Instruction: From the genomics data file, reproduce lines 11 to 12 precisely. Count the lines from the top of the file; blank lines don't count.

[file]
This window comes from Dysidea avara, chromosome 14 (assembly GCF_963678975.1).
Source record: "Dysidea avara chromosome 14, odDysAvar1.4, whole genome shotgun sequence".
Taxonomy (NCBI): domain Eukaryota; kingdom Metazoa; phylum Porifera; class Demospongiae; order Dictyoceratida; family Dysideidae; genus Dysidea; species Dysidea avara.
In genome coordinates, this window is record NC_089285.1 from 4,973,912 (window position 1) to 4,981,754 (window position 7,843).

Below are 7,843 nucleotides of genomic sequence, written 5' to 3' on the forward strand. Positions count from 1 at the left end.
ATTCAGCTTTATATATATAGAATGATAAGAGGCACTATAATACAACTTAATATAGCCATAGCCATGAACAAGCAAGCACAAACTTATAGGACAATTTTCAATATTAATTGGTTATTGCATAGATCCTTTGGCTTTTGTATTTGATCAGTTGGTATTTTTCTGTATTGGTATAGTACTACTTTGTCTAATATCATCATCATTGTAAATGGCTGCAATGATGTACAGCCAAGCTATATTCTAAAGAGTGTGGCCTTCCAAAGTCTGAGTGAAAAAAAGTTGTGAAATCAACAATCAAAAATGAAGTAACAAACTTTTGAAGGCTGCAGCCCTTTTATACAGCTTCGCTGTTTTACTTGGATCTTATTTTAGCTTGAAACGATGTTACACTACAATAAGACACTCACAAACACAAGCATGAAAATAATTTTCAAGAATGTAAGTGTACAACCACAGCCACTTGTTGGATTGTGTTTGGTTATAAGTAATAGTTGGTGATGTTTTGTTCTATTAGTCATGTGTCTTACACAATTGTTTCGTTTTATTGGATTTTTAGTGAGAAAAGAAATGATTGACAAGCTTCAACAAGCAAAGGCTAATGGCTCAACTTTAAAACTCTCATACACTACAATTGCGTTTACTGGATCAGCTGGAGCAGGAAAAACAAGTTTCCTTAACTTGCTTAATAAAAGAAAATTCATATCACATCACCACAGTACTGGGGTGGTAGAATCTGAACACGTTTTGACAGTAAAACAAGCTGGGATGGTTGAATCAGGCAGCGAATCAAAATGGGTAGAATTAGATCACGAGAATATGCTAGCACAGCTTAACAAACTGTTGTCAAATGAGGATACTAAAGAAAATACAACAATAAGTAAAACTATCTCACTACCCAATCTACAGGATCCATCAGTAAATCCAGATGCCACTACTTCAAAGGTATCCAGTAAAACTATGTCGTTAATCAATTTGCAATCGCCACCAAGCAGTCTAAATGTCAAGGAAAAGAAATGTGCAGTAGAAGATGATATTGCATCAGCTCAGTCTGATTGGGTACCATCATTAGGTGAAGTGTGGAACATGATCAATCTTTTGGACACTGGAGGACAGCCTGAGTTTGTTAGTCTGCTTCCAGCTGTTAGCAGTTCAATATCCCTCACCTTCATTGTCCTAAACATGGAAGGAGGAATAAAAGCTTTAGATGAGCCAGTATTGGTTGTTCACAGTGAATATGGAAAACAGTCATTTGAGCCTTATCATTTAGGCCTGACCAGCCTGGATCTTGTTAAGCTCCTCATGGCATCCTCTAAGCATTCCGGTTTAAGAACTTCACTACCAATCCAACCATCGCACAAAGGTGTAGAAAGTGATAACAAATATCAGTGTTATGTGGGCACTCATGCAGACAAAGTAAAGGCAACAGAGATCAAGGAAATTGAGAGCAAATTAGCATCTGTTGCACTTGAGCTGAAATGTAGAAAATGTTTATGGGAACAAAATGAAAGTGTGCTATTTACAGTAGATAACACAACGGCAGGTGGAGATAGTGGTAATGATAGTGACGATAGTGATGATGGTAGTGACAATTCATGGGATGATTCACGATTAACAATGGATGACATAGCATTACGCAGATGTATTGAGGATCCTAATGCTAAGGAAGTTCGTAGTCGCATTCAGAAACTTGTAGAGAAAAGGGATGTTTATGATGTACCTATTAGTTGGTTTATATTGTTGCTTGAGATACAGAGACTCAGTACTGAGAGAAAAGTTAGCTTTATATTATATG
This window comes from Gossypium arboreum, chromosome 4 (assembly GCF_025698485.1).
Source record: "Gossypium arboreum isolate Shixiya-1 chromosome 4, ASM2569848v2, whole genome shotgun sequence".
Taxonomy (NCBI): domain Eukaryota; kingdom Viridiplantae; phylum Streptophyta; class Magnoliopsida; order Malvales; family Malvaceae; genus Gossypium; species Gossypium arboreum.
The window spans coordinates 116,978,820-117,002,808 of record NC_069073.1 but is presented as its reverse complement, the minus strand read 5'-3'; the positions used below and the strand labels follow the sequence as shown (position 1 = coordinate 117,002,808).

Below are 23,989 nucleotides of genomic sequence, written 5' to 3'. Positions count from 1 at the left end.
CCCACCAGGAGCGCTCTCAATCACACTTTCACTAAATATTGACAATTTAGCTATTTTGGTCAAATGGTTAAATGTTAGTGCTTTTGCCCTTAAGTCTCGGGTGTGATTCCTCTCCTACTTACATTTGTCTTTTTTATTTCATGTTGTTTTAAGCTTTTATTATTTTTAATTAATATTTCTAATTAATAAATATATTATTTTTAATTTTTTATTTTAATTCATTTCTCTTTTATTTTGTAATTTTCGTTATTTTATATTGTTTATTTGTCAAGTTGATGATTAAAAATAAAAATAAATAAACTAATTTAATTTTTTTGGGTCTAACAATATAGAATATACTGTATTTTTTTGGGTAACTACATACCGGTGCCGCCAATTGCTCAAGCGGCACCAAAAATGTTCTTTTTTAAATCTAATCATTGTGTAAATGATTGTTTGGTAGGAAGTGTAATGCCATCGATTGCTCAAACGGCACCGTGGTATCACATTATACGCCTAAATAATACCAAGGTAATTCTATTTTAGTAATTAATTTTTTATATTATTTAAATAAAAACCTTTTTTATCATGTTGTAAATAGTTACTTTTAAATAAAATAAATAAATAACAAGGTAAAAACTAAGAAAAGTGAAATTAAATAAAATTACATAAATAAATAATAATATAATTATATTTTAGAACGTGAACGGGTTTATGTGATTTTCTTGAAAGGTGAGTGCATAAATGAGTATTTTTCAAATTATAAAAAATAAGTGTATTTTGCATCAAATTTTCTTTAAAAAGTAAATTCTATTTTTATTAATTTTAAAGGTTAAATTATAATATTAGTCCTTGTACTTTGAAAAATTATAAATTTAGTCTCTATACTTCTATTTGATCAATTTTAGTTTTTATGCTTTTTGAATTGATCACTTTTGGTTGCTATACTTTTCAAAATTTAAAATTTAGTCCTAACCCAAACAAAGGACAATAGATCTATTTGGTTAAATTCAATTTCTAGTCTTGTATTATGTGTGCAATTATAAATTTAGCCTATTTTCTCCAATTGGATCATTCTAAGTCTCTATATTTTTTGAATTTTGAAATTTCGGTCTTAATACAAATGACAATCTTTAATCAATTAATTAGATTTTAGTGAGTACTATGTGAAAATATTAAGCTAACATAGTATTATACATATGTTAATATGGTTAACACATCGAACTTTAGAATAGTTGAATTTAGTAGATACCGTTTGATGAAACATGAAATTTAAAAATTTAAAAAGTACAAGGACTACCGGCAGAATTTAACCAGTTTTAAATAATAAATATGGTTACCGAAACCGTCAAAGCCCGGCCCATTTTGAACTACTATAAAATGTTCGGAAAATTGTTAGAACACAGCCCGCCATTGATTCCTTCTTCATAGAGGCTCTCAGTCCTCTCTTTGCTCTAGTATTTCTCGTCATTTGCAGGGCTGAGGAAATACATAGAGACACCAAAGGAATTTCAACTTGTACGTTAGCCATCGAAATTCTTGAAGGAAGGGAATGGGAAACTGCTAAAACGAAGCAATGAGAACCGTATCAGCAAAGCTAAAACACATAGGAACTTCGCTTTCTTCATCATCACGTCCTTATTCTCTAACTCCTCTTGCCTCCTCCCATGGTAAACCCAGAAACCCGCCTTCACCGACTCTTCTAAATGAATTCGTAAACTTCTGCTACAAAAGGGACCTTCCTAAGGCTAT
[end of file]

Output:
Below are 23,989 nucleotides of genomic sequence, written 5' to 3'. Positions count from 1 at the left end.
CCCACCAGGAGCGCTCTCAATCACACTTTCACTAAATATTGACAATTTAGCTATTTTGGTCAAATGGTTAAATGTTAGTGCTTTTGCCCTTAAGTCTCGGGTGTGATTCCTCTCCTACTTACATTTGTCTTTTTTATTTCATGTTGTTTTAAGCTTTTATTATTTTTAATTAATATTTCTAATTAATAAATATATTATTTTTAATTTTTTATTTTAATTCATTTCTCTTTTATTTTGTAATTTTCGTTATTTTATATTGTTTATTTGTCAAGTTGATGATTAAAAATAAAAATAAATAAACTAATTTAATTTTTTTGGGTCTAACAATATAGAATATACTGTATTTTTTTGGGTAACTACATACCGGTGCCGCCAATTGCTCAAGCGGCACCAAAAATGTTCTTTTTTAAATCTAATCATTGTGTAAATGATTGTTTGGTAGGAAGTGTAATGCCATCGATTGCTCAAACGGCACCGTGGTATCACATTATACGCCTAAATAATACCAAGGTAATTCTATTTTAGTAATTAATTTTTTATATTATTTAAATAAAAACCTTTTTTATCATGTTGTAAATAGTTACTTTTAAATAAAATAAATAAATAACAAGGTAAAAACTAAGAAAAGTGAAATTAAATAAAATTACATAAATAAATAATAATATAATTATATTTTAGAACGTGAACGGGTTTATGTGATTTTCTTGAAAGGTGAGTGCATAAATGAGTATTTTTCAAATTATAAAAAATAAGTGTATTTTGCATCAAATTTTCTTTAAAAAGTAAATTCTATTTTTATTAATTTTAAAGGTTAAATTATAATATTAGTCCTTGTACTTTGAAAAATTATAAATTTAGTCTCTATACTTCTATTTGATCAATTTTAGTTTTTATGCTTTTTGAATTGATCACTTTTGGTTGCTATACTTTTCAAAATTTAAAATTTAGTCCTAACCCAAACAAAGGACAATAGATCTATTTGGTTAAATTCAATTTCTAGTCTTGTATTATGTGTGCAATTATAAATTTAGCCTATTTTCTCCAATTGGATCATTCTAAGTCTCTATATTTTTTGAATTTTGAAATTTCGGTCTTAATACAAATGACAATCTTTAATCAATTAATTAGATTTTAGTGAGTACTATGTGAAAATATTAAGCTAACATAGTATTATACATATGTTAATATGGTTAACACATCGAACTTTAGAATAGTTGAATTTAGTAGATACCGTTTGATGAAACATGAAATTTAAAAATTTAAAAAGTACAAGGACTACCGGCAGAATTTAACCAGTTTTAAATAATAAATATGGTTACCGAAACCGTCAAAGCCCGGCCCATTTTGAACTACTATAAAATGTTCGGAAAATTGTTAGAACACAGCCCGCCATTGATTCCTTCTTCATAGAGGCTCTCAGTCCTCTCTTTGCTCTAGTATTTCTCGTCATTTGCAGGGCTGAGGAAATACATAGAGACACCAAAGGAATTTCAACTTGTACGTTAGCCATCGAAATTCTTGAAGGAAGGGAATGGGAAACTGCTAAAACGAAGCAATGAGAACCGTATCAGCAAAGCTAAAACACATAGGAACTTCGCTTTCTTCATCATCACGTCCTTATTCTCTAACTCCTCTTGCCTCCTCCCATGGTAAACCCAGAAACCCGCCTTCACCGACTCTTCTAAATGAATTCGTAAACTTCTGCTACAAAAGGGACCTTCCTAAGGCTAT